Aims: Dobutamine stress echocardiography is a time-consuming test, often requiring atropine at the end of the protocol to achieve target heart rate (HR). We examined whether earlier administration of atropine in appropriate patients would shorten test time and increase the likelihood of achieving peak HR.
Methods: Two hundred and seventy consecutive patients were randomized prospectively to conventional or early atropine protocols. Of these, 120 patients with an inadequate HR response [mid-30 μg/kg/min HR<100 (age <50) or <90 (age >50); or mid-40 μg/kg/min stage HR<120 (age <50) or <110 (age >50)] were included in the analysis. The remaining patients were used in a model to define which patients are likely to require atropine.
Results: The 61 patients receiving early-atropine had decreased test-time relative to the 59 not receiving early-atropine (17:05 vs . 18:24 min:sec, P =0·014) accompanied by a 10% reduction in total dobutamine dose ( P =0·008). Their HR at end of 40 μg/kg/min was 123±18 vs . 105±17 respectively, P <0·0001. Only 7% of the early-atropine group failed to reach target HR vs . 15% not receiving early-atropine. By multivariate analysis, age ( P <0·0001), HR at end of 30 μg/kg/min stage ( P <0·0001), β-blocker use ( P =0·009) and baseline HR ( P =0·04) were predictors of need for atropine.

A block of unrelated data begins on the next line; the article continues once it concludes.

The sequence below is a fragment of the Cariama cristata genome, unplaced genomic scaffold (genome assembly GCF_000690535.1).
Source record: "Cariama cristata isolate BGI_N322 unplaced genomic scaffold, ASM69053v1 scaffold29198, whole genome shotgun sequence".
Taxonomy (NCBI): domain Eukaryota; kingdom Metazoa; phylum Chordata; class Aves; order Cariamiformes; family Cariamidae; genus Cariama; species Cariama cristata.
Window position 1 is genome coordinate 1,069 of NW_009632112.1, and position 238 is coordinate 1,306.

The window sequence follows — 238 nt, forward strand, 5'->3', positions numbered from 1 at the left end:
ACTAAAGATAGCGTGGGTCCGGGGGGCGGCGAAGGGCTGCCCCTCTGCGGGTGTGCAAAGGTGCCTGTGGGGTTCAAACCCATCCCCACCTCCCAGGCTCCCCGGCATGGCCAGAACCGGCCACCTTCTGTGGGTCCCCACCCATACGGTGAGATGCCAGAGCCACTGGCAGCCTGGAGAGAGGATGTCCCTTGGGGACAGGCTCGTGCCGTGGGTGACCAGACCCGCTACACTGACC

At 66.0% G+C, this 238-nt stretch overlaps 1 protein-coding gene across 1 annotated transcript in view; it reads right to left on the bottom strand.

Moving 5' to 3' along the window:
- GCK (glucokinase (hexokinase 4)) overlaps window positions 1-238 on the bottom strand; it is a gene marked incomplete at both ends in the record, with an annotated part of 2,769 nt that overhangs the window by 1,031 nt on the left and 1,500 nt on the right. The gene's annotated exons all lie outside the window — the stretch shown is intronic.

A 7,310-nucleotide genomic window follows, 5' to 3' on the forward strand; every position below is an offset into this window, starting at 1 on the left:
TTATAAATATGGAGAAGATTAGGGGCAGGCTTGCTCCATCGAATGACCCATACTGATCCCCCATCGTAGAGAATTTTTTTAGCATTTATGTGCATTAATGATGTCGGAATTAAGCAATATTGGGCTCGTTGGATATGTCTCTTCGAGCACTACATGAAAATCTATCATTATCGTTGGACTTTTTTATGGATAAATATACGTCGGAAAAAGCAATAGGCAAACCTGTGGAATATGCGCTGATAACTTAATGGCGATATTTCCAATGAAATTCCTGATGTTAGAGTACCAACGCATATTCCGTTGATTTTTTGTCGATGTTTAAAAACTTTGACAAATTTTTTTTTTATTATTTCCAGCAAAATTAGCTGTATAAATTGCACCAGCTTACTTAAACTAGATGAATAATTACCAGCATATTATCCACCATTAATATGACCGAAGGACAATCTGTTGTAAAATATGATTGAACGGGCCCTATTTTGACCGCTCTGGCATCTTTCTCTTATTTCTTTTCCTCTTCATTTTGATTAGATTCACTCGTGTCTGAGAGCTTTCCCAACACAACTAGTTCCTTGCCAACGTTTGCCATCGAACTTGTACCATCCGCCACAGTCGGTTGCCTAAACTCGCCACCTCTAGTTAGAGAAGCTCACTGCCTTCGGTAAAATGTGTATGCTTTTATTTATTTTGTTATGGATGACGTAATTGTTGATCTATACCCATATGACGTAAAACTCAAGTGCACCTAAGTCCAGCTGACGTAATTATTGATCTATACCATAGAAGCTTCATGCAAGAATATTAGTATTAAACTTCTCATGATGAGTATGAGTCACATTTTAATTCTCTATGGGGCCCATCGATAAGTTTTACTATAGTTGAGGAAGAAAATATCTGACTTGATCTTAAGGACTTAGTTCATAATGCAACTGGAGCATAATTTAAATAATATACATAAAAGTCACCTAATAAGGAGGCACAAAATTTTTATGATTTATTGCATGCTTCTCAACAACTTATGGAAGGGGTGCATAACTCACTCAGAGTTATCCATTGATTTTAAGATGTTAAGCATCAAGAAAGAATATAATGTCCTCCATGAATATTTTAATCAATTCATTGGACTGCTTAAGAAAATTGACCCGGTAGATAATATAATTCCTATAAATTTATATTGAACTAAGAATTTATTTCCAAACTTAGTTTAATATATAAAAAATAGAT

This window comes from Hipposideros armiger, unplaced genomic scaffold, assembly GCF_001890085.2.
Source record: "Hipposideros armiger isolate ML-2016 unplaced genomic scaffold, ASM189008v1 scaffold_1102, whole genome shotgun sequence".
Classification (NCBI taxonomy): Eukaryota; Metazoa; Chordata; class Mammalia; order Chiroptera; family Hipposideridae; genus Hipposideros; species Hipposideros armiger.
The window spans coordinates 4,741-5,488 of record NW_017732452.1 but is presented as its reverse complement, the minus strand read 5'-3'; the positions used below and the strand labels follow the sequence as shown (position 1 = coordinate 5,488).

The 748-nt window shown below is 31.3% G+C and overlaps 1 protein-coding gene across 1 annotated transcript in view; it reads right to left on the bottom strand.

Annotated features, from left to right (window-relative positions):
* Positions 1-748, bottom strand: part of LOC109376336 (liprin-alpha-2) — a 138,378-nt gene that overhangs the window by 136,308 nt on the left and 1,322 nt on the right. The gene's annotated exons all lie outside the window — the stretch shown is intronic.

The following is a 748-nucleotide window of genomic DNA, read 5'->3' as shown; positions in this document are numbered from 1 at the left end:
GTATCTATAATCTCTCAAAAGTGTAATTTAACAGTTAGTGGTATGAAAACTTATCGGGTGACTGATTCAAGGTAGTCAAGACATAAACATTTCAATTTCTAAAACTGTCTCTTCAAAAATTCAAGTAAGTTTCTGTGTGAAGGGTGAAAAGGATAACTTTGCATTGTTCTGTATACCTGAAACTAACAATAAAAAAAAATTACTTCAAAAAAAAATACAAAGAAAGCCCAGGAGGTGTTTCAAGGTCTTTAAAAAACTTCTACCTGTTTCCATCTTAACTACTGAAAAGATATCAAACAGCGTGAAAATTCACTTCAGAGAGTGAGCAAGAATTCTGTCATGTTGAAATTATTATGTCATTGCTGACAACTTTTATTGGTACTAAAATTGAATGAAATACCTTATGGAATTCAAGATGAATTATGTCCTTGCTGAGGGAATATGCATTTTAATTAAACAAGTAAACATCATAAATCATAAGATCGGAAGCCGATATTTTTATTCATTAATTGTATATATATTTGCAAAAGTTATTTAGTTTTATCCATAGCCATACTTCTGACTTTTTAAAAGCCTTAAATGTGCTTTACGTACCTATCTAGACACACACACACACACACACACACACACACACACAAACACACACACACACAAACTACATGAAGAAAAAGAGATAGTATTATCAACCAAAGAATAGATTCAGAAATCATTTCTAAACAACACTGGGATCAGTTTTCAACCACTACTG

Conclusion: Giving atropine early in appropriate patients can reduce test times without an increase in side effects. Our model enables accurate prediction of these patients.